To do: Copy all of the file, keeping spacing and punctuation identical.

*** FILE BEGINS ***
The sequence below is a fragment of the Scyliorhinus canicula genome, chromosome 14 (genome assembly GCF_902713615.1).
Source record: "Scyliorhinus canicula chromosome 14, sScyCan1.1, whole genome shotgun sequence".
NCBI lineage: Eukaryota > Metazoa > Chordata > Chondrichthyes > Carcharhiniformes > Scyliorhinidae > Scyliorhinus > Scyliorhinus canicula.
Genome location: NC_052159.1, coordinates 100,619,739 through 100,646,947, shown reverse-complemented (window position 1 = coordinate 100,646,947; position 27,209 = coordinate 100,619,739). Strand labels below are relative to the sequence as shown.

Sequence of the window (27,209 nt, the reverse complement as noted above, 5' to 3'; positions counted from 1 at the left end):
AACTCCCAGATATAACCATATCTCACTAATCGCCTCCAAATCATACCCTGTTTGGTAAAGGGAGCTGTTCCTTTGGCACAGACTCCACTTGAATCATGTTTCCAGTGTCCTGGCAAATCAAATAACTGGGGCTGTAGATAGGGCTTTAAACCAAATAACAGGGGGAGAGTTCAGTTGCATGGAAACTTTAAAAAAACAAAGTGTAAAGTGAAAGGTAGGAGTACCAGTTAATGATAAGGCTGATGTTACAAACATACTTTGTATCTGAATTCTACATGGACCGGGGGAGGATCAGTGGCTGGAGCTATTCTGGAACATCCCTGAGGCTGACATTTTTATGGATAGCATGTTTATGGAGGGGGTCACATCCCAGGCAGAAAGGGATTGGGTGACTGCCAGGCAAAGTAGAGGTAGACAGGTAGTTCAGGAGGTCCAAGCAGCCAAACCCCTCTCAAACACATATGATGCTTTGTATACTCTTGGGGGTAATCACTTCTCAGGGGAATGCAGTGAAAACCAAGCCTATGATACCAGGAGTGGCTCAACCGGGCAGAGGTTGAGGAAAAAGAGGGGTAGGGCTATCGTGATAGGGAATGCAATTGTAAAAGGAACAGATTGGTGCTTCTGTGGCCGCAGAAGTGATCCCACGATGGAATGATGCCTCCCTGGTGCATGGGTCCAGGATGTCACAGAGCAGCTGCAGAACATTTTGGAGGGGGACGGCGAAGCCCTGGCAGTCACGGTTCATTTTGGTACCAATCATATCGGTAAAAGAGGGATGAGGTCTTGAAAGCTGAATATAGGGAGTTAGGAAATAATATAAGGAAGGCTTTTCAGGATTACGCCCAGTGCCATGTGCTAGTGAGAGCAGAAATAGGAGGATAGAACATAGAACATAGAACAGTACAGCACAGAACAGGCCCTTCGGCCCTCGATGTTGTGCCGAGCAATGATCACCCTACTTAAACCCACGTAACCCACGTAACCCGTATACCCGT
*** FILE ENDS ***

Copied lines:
The sequence below is a fragment of the Scyliorhinus canicula genome, chromosome 14 (genome assembly GCF_902713615.1).
Source record: "Scyliorhinus canicula chromosome 14, sScyCan1.1, whole genome shotgun sequence".
NCBI lineage: Eukaryota > Metazoa > Chordata > Chondrichthyes > Carcharhiniformes > Scyliorhinidae > Scyliorhinus > Scyliorhinus canicula.
Genome location: NC_052159.1, coordinates 100,619,739 through 100,646,947, shown reverse-complemented (window position 1 = coordinate 100,646,947; position 27,209 = coordinate 100,619,739). Strand labels below are relative to the sequence as shown.

Sequence of the window (27,209 nt, the reverse complement as noted above, 5' to 3'; positions counted from 1 at the left end):
AACTCCCAGATATAACCATATCTCACTAATCGCCTCCAAATCATACCCTGTTTGGTAAAGGGAGCTGTTCCTTTGGCACAGACTCCACTTGAATCATGTTTCCAGTGTCCTGGCAAATCAAATAACTGGGGCTGTAGATAGGGCTTTAAACCAAATAACAGGGGGAGAGTTCAGTTGCATGGAAACTTTAAAAAAACAAAGTGTAAAGTGAAAGGTAGGAGTACCAGTTAATGATAAGGCTGATGTTACAAACATACTTTGTATCTGAATTCTACATGGACCGGGGGAGGATCAGTGGCTGGAGCTATTCTGGAACATCCCTGAGGCTGACATTTTTATGGATAGCATGTTTATGGAGGGGGTCACATCCCAGGCAGAAAGGGATTGGGTGACTGCCAGGCAAAGTAGAGGTAGACAGGTAGTTCAGGAGGTCCAAGCAGCCAAACCCCTCTCAAACACATATGATGCTTTGTATACTCTTGGGGGTAATCACTTCTCAGGGGAATGCAGTGAAAACCAAGCCTATGATACCAGGAGTGGCTCAACCGGGCAGAGGTTGAGGAAAAAGAGGGGTAGGGCTATCGTGATAGGGAATGCAATTGTAAAAGGAACAGATTGGTGCTTCTGTGGCCGCAGAAGTGATCCCACGATGGAATGATGCCTCCCTGGTGCATGGGTCCAGGATGTCACAGAGCAGCTGCAGAACATTTTGGAGGGGGACGGCGAAGCCCTGGCAGTCACGGTTCATTTTGGTACCAATCATATCGGTAAAAGAGGGATGAGGTCTTGAAAGCTGAATATAGGGAGTTAGGAAATAATATAAGGAAGGCTTTTCAGGATTACGCCCAGTGCCATGTGCTAGTGAGAGCAGAAATAGGAGGATAGAACATAGAACATAGAACAGTACAGCACAGAACAGGCCCTTCGGCCCTCGATGTTGTGCCGAGCAATGATCACCCTACTTAAACCCACGTAACCCACGTAACCCGTATACCCGT